In the Rhône Valley, as in most parts of France and the “Old World” wine-producing countries, different grapes are blended together to achieve a balanced wine — one that expresses regional character, a traditional style and functions as a part of a meal.
Alternatively, in California and other “New World” regions, it’s mostly about varietally labeled wines that express the characteristics of a single grape type. True, there are multigrape blends from California, but the emphasis remains on varietal expression….
Philip Bohorfoush, wine specialist at the Wine Club retail store in San Francisco, says he sells quite a bit of Chateauneufdu- Pape Blanc and Hermitage Blanc to a regular group of white Rhône diehards. A Francophile when it comes to wine, he says the synergy of these blends is better than the grapes on their own. He says California Marsanne and Roussanne must be hand-sold; Viognier sells well, yet he finds the wines “so fat and rich and dressed up like wanna-be Chardonnays.”
Andy Peay, who produces Marsanne, Roussanne and Viognier at Peay Vineyards on the Sonoma Coast, disagrees. “(California Marsannes, Roussannes and Viogniers) are excellent wines for food due to their crisp, clean fruit and structure,” he says, “yet they’re also quite versatile and can stand alone as a cocktail.” Peay, his brother Nick and Nick’s wife, winemaker Vanessa Wong, have 5-year- old Alban clone Roussanne plantings at Peay Vineyards in Annapolis. “We chose our site on the far western Sonoma Coast because it is ideal for growing coolclimate Pinot noir,” Peay says, “and we planted Viognier, Roussanne and Marsanne simply because we love drinking the wines.”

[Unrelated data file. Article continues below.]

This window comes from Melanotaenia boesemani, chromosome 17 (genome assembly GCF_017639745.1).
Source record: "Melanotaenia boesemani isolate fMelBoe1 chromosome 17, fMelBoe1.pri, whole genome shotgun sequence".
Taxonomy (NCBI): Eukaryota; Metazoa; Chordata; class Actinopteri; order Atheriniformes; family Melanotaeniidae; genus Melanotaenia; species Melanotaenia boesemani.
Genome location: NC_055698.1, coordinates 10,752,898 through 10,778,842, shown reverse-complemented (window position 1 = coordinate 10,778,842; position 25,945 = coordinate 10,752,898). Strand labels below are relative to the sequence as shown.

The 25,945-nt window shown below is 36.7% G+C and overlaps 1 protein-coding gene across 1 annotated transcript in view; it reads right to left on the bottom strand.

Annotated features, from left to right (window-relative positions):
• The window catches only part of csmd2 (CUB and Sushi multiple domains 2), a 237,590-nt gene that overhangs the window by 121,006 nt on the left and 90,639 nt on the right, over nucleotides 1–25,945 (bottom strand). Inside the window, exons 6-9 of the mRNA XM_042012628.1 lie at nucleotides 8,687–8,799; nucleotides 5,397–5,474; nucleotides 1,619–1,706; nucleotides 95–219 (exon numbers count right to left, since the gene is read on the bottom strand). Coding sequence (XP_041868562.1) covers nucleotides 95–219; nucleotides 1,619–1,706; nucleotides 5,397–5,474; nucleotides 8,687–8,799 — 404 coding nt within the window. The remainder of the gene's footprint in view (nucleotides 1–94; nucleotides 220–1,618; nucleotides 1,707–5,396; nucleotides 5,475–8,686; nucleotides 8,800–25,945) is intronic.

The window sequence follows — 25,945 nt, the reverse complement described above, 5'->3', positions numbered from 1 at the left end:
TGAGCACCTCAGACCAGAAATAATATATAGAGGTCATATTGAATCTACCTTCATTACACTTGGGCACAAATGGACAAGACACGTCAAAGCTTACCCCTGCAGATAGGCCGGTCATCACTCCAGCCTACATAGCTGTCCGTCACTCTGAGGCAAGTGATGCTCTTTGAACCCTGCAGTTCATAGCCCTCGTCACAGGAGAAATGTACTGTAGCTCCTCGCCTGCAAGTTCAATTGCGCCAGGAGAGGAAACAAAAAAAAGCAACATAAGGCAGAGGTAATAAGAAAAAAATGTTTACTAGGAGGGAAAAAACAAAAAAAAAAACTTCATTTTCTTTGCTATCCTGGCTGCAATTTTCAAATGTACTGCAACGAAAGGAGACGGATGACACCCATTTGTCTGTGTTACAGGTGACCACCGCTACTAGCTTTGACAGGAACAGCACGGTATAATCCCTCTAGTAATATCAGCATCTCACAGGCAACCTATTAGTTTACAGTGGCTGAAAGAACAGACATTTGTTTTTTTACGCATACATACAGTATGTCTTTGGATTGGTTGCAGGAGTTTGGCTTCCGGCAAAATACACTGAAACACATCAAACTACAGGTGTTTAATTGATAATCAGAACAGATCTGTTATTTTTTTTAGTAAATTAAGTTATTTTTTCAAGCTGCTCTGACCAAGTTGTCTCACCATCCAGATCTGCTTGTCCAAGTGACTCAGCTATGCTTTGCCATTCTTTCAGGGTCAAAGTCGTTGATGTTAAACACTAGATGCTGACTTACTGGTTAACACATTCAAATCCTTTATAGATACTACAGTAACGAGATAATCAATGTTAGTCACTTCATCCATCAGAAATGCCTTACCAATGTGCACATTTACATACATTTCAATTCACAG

In fact, while the majority of the California single-varietal versions lean toward the rich, tropically fruity and even obviously oaky “cocktail” style, a new, softer, more balanced style is emerging despite some influential wine critics’ love of blockbuster white wines.
“We find that high-end restaurants are drawn toward this (leaner) style of wine as they can pair it with diverse styles of food,” says Tim Spencer of St. Amant Winery near Lodi. He produces a Viognier/ Roussanne blend called Le Mystere ($18), from fruit grown in Amador County.
“In the early 1990s, we used a lot of new French oak, but now only use 2- to 4-year-old barrels so our wines don’t end up just trying to emulate Chardonnay.” Tim’s son and assistant winemaker, Stuart, adds, “We prefer a style that showcases fruit from the vineyard rather than emphasizing oak or winemaking.”
So, too, do French wine importer Martine Saunier, with her Martine’s Viognier ($15) from Madera in the Central Valley; Renaissance Winery in North Yuba ($16), and Yolo County’s Capay Valley Vineyards ($15), which lead this movement with medium-bodied, clean, vibrantly fruity and balanced Viogniers. Round and dry with a slight almond and herbal flavor, high alcohol and low acidity, wines made from Marsanne grapes are distinguished from Viognier and Roussanne by their lack of exotic perfume, tropical fruit and finesse.
Lumped into the “workhorse” category in France, they don’t get much respect on their own, aside from their role in Hermitage Blanc, a blend of Marsanne and Roussane. Marsanne is the staid one of the Rhône white trio, strong, big and bold, reliable.